Canadians are working harder and enjoying life less. Slavish devotion to consumerism has put many on a treadmill while millions are unemployed or underemployed.
While some of Canada’s working poor must work long hours just to make ends meet, others are working long and hard to buy things they don’t really need. Advertising has sold us on the idea that we need to purchase and consume goods to fulfill our lives. Canadians work long hours to buy the stuff of the good life, often at the price of their own health. Ironically, the price of the good life is the collapse of personal relationships, unhappiness, shortened lives due to stress, and lack of time to do the things they want.
Anders Hayden has come up with the modest solution to this problem in his book, Sharing the Work, Sparing the Planet. He suggests a reduction in work time so that jobs may be created. Employees would take a cut in hours instead of an increase in pay, or, they would voluntarily take unpaid days off.
It’s not a novel solution. In the 1930s the Kellogg Factory in Battle Creek, Michigan (the people who make breakfast cereal) implemented work time reduction. The result of reduction in the work day to 6 hours was that more people were employed. This was an innovation at a time when the 60 hour work-week was not unusual.
The shorter work week was not only a response to the depression, but an alternative vision of progress. Less time on the job meant time for reading, gardening, amateur sports, canning, going to parks, thinking, making love, talking to neighbours, taking care of children and the elderly, and getting involved in political and community life. Shorter work days allowed employees time to keep up with skills such as music, art, writing and history. Leisure was an active pursuit.
But workers became restless. A shift in attitude took place after World War Two with growing consumerism. One worker said that he “learned that 6 hours was not enough”. They learned that the simple life is not fulfilling and that longer work hours brought the things that advertising said they needed. What were once luxuries became necessities.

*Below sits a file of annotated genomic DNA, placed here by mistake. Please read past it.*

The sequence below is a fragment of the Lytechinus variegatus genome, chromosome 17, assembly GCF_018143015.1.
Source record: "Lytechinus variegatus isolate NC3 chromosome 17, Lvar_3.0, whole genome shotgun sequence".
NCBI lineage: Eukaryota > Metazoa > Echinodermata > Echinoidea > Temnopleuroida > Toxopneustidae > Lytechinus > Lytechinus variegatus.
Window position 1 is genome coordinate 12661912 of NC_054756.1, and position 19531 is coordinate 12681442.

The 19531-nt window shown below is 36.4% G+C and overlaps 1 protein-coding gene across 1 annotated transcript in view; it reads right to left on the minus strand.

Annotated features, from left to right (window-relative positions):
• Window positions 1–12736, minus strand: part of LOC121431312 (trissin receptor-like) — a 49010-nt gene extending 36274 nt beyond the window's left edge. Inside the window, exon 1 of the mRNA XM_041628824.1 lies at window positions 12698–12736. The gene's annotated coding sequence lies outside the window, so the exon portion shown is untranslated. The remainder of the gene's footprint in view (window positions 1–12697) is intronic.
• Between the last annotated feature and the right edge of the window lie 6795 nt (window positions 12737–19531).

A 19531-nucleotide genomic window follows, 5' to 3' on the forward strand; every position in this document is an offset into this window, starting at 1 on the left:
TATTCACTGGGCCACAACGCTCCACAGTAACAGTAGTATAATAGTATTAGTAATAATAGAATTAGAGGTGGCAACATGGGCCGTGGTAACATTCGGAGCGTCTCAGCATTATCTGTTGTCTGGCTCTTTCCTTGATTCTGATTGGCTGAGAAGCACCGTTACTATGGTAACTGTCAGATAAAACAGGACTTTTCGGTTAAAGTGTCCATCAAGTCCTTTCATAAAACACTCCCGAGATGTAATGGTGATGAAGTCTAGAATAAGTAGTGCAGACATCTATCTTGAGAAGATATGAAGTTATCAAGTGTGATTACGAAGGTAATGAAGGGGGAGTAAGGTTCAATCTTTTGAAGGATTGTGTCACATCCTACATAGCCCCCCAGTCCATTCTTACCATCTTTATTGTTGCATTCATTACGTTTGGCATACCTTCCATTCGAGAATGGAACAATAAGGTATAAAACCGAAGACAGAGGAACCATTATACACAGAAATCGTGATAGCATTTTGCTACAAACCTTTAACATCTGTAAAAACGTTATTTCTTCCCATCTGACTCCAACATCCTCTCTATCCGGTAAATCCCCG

Many employees would like to work less but it’s not easy. A reduction in work time often results in a loss of benefits. It’s not easy for Employers, either. Payroll costs are fixed for each employee and an increase in the number of employees to do the same amount of work means increased costs. That’s why employers prefer to lay workers off and pay overtime to remaining employees. And many employees are happy to oblige.
Governments have tried to implement work reduction programs by reducing payroll costs. In 1996, the NDP Government of British Columbia introduced measures to promote shorter work hours in the forestry sector. The government provided up to $3,500 annually to offset employee costs with the goal of creating 3,000 jobs.
Unions have bargained for shorter hours. During the strike at the Fletcher Challenge Canada mill in 1997, the union wanted to use banked overtime as time off. According to union researcher Julie White, the employer wanted to promote overtime with the attendant job loss. Unions have their problems as well. Many union workers prefer to work overtime, even if it means that others don’t work. The NDP Government of Ontario met fierce union resistance when they tried to introduce unpaid days off (called Rae Days) for public employees with incomes over $30,000. In retrospect, some employees who were forced to take days off came to enjoy them. With the current Ontario government attempting to increase the length of work week, many are now reflecting back on the “good old days”.
Conspicuous consumption has become part of our culture. Workaholism is now a respectable addiction. You can binge on work all you want and actually feel virtuous. When Oscar Wilde said “work is the refuge of people who have nothing better to do”, he was reflecting on an era long past. Now, productive leisure time is a luxury of the idle rich, or, a necessity of the destitute poor, but beyond the grasp of most.